music theory Archive

Every time you hit a key during your piano lessons, you’re producing varying sounds that you’ll eventually become attuned to within a short period of time. Your sense of hearing a specific tone or musical pitch, will increase and will help you become a better performer. In this article, we’re going to learn the three components of a pitch, how often to tune your piano, and how to memorize certain tones.

Musical Pitch: What Is It?

Musical pitch is the result of hearing a sound that is either very high or very low. Depending on the clarity of ones’ hearing, the pitch or tone can range from being perfect (completely in tune) to imperfect (out of tune). If you’ve ever watched American Idol, you will have seen a combination of people who sing quite well and those who are completely unaware of their singing ability.

There are three parts that incorporate a pitch: duration, loudness, and timbre. Let’s take a moment to analyze each part.

Pitch Duration

Pressing a key on the keyboard and holding it down will make the length of that tone last for a few seconds. If that key is pressed and immediately released, it will end quickly. This is what pitch duration entails, the amount of time the tone lasts after being produced.

Play the audio files below to see the difference in each musical pitch duration (each audio file will open in a new window):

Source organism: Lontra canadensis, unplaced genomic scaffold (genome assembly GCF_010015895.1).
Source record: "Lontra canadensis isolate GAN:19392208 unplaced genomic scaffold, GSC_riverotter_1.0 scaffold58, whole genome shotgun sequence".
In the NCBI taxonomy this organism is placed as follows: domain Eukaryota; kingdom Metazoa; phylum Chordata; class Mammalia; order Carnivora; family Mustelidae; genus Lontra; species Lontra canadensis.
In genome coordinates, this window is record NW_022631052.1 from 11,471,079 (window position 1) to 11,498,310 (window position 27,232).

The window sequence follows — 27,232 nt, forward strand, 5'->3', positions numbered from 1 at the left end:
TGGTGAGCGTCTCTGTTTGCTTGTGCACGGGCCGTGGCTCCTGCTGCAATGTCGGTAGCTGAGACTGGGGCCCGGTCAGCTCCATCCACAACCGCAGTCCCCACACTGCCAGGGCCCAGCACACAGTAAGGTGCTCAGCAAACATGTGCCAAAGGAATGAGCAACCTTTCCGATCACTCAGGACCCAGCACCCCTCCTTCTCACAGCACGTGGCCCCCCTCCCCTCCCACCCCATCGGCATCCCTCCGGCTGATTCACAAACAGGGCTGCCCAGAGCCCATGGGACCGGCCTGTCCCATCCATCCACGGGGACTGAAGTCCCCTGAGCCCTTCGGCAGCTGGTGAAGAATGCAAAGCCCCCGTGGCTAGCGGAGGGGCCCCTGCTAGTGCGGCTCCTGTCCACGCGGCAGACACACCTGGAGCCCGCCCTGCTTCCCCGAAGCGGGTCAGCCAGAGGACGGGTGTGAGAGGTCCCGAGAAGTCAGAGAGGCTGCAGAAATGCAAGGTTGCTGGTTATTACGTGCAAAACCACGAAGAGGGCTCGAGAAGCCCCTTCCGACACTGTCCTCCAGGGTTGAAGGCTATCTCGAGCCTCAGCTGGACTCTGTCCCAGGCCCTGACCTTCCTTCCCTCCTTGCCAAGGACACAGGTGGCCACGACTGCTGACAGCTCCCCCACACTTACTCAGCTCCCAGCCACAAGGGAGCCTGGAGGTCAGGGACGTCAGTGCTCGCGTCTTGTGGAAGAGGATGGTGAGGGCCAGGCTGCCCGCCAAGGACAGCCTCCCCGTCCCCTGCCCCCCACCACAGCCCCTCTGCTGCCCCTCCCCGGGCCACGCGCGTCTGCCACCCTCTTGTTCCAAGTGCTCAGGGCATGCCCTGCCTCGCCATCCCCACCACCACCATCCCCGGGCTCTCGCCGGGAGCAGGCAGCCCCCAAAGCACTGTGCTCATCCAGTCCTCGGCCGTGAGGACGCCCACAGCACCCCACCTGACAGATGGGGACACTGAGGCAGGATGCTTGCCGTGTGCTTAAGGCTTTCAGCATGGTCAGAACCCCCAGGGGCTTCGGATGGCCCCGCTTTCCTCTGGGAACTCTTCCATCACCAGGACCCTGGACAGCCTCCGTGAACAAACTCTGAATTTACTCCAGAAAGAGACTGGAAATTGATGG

Short Duration: CDEFG

Long Duration – CDEFG

Pitch Loudness

The amount of pressure you use to play a note on a piano keyboard will determine its pitch loudness. Some of the finger exercises and songs you’ll learn are played softly and others very loudly. There are numerous symbols called dynamics that tell you how to play them, causing a natural flow within the melody. Below is a list of the dynamics used within music sheets that’ll tell you what force is needed to play a them:

Dynamics Chart For Piano Lessons

Dynamics Chart For Piano Lessons

Pitch Timbre

If you listen to Moonlight Sonata, Op. 27, No. 2 (Complete) (you can get it here), you know that it’s being played on a piano. Each key is very distinct and if you’re familiar with how notes sound on a piano, you can instantly tell that a piece is being played on one.

Pitch Timbre is the ability to tell what instrument is creating the sound you hear. The notes played on a piano and clarinet are the same but they have a texture that differentiates them from one another. Click the audio files below to hear the F4 key be played and see which instrument the sound belongs to (audio files will open in a new window):

Instrument #1

Instrument #2

Instrument #3

Instrument #4

Each instrument played the same note but had a different tone quality to them. Were you able to tell what instrument was played? Leave your answers in the comments below.

Musical Pitch: Will My Piano Always Be In Tune?